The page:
George Michael wrote a book on hair care, which I have read and possess. I know a few people who have met him. Some have declared he wasn't an overly nice person. His book definitely shows a kind of "attitude" regarding hair, but one can cull out the hair care information separate from the personality. He was huge on Boar Bristle Brushing, and he loved to comb out hair, it seems.
There is a GM salon in Columbus, Ohio and also in Beverly Hills, California. Those are the 3 active salons in the US. There is an active salon, I believe, in the UK somewhere. The salons tend to have their own names, but are part of the GM salon system.
When I visited the Madora salon now owned by Maria, I had a wonderful experience. I merely asked for a trim and did not have my hair washed whatsoever. They trimmed my hair and created a gorgeous updo that lasted 3 days, even during sleep! Very comfortable.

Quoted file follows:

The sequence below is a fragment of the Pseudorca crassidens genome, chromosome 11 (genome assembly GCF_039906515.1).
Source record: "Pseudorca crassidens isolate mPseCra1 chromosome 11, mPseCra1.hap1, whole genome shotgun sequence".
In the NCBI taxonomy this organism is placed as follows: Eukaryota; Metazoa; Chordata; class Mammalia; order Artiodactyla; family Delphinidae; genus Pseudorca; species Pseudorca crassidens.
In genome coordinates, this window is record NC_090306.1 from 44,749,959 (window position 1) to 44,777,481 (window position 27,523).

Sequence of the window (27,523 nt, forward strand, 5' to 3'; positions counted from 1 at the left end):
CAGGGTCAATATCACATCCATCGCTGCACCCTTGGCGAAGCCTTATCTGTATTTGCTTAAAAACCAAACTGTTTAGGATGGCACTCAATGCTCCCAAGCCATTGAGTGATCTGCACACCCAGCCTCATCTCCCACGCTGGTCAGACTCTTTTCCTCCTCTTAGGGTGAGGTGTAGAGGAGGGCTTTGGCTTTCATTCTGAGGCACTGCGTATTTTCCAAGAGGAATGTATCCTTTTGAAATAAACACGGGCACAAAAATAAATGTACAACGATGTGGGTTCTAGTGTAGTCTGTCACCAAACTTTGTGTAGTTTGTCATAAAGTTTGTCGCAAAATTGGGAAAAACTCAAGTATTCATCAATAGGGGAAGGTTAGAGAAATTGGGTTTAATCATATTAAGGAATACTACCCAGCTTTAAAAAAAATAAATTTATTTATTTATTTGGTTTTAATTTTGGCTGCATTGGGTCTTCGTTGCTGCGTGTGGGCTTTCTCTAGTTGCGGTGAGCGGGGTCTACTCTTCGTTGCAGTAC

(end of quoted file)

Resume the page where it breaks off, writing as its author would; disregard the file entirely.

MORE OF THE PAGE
The Breck shampoo ads and other ads of the time featured hair that George Michael came in for the photo shoot to maintain and sometimes he offered the models themselves. He knew loads of long-haired women, of all ages, too.
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I can't comment on the regimen, but 1970's hair certainly inspired me! I always wanted Jaclyn Smith's hair when she was the Breck girl: http://2.bp.blogspot.com/_espOowoPeJ...clyn+smith.jpg I actually found a bottle of Breck at a store ~7 years ago and I had some nostalgic thoughts back to those adds. I've been through so many different brands since then that I can't remember how it did on my hair, lol.
Plus I remember the Wella ads had good hair as well and I believe Jaclyn Smith modeled for them as well as Farah Fawcett, but my hair didn't like that brand at all.
I also love this look Jerry Hall had going on with her hair, if only my curls would do this!!! http://img.dailymail.co.uk/i/pix/200...ll_468x679.jpg
There was a product called "Long and Silky" that was popular for a time..specifically made for long hair.
In my pre-GM days I used Breck pink shampoo and some sort of no tears conditioner. I loved the beautiful paintings of the Breck girls.